Vitamin takes on the brood and sway of Depeche Mode with this string quartet tribute, running through nine of the band's songs with the aid of violin, cello, acoustic bass, viola, and a bit of percussion. Like most string interpretations of pop music, the album can grow tedious over the long haul. However, there's plenty to like incrementally, especially for fans. Highlights include "Personal Jesus," with its hint of mouth percussion during the breakdown, and the violins aping the tradeoff vocals of "Master and Servant." There are a few glaring omissions – "Everything Counts" and "Policy of Truth" among them. Even still, Depeche Mode completists should get a kick out of the novelty and slight decadence of this collection.
Over the past four decades, the Arditti Quartet have collaborated with almost all the great composers of our time, many of whom, from Elliott Carter to Karlheinz Stockhausen, Giacinto Scelsi to Harrison Birtwistle, have written pieces specifically for the group. But none of the Ardittis' associations have been as long-lasting and productive as that with Brian Ferneyhough. Since they gave the first performance of his Second String Quartet in 1980, Ferneyhough has ……..Andrew Clements @ The Guardian
Through his far-reaching endeavors as composer, performer, educator, and ethnomusicolgist, Béla Bartók emerged as one of the most forceful and influential musical personalities of the twentieth century. Born in Nagyszentmiklós, Hungary (now Romania), on March 25, 1881, Bartók began his musical training with piano studies at the age of five, foreshadowing his lifelong affinity for the instrument. Following his graduation from the Royal Academy of Music in 1901 and the composition of his first mature works – most notably, the symphonic poem Kossuth (1903) – Bartók embarked on one of the classic field studies in the history of ethnomusicology. With fellow countryman and composer Zoltán Kodály, he traveled throughout Hungary ……..From Allmusic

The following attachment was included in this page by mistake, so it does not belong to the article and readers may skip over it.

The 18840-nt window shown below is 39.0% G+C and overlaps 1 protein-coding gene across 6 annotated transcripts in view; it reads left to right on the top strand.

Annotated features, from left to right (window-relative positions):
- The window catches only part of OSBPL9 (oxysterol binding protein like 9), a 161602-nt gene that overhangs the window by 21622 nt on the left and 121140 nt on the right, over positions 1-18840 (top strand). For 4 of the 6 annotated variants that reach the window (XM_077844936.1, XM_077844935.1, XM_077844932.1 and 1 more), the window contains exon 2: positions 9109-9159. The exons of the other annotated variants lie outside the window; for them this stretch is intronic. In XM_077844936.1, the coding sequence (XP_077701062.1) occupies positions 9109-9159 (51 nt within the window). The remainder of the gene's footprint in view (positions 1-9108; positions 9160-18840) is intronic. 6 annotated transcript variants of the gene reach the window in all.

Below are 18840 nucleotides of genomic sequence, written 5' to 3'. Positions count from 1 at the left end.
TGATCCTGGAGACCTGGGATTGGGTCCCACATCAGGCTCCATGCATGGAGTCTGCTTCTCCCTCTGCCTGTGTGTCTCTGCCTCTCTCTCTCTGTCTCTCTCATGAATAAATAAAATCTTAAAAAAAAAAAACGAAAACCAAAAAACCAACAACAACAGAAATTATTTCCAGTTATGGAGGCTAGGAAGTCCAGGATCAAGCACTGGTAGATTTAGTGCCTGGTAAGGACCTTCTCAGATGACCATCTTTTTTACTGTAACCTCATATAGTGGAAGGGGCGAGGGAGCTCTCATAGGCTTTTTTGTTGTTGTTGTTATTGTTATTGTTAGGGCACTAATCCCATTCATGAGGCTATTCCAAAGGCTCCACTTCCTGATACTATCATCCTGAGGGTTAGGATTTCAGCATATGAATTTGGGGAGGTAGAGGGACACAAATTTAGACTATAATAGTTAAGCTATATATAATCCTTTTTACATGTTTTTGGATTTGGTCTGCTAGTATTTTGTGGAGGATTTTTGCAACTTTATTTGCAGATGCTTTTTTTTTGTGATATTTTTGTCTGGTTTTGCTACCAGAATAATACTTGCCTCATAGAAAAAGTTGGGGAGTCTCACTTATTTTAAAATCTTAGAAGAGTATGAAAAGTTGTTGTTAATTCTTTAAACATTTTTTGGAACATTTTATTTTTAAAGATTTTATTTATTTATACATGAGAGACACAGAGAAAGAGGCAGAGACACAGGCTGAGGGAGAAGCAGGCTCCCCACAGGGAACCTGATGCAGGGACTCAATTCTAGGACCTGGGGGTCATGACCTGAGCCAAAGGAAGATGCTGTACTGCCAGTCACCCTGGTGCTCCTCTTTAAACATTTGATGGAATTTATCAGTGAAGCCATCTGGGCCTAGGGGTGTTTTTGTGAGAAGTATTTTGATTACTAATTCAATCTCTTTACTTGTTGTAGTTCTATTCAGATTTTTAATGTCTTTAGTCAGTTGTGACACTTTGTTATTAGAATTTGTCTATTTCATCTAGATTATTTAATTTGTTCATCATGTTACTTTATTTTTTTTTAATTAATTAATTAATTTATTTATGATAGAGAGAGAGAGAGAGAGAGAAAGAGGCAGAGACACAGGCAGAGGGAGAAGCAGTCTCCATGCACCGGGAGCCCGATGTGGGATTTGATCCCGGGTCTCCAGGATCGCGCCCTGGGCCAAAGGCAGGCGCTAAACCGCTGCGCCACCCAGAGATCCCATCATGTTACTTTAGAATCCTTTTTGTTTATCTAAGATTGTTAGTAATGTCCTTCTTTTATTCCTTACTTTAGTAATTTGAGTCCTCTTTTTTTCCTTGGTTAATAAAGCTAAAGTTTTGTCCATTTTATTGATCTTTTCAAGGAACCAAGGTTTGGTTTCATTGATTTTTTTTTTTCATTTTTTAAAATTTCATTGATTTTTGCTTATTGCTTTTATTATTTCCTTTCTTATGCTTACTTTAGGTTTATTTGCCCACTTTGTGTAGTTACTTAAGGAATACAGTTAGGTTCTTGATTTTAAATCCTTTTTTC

These quartets are Juilliard specialties, and anyone wanting to hear this music played with a near ideal combination of virtuosity and humanity need look no further. Carter's quartets are not for the musically faint of heart: they are uncompromisingly thorny, intricate pieces that require lots of intense, dedicated listening. Very few people doubt their seriousness–or even their claims to musical greatness–but just as few people enjoy listening to them. Perhaps this spectacular set will encourage the adventurous to give them a shot. They're worth the time.
It has been awhile since anyone recorded a new disc of Charles Ives' string quartets, and here the Blair String Quartet takes the plunge. He only wrote two numbered quartets that are like equivalents to night and day – the radiant, camp meeting-inspired First Quartet and the furiously punk-meets-transcendentalism Second. String Quartet No. 1, "From the Salvation Army," dates from 1898 and contains some of Ives' finest instrumental music couched in a reasonably stable and conventional style.
Alban Berg wrote twice for string quartet, and both results stand tall in his output. On this Naive disc, a reissue of an earlier Montaigne release, the Arditti Quartet perform these pieces. The lineup of the Ardittis at this time was Irvine Arditti and David Alberman (violin), Levine Andrade (viola) and Rohan de Saram (cello).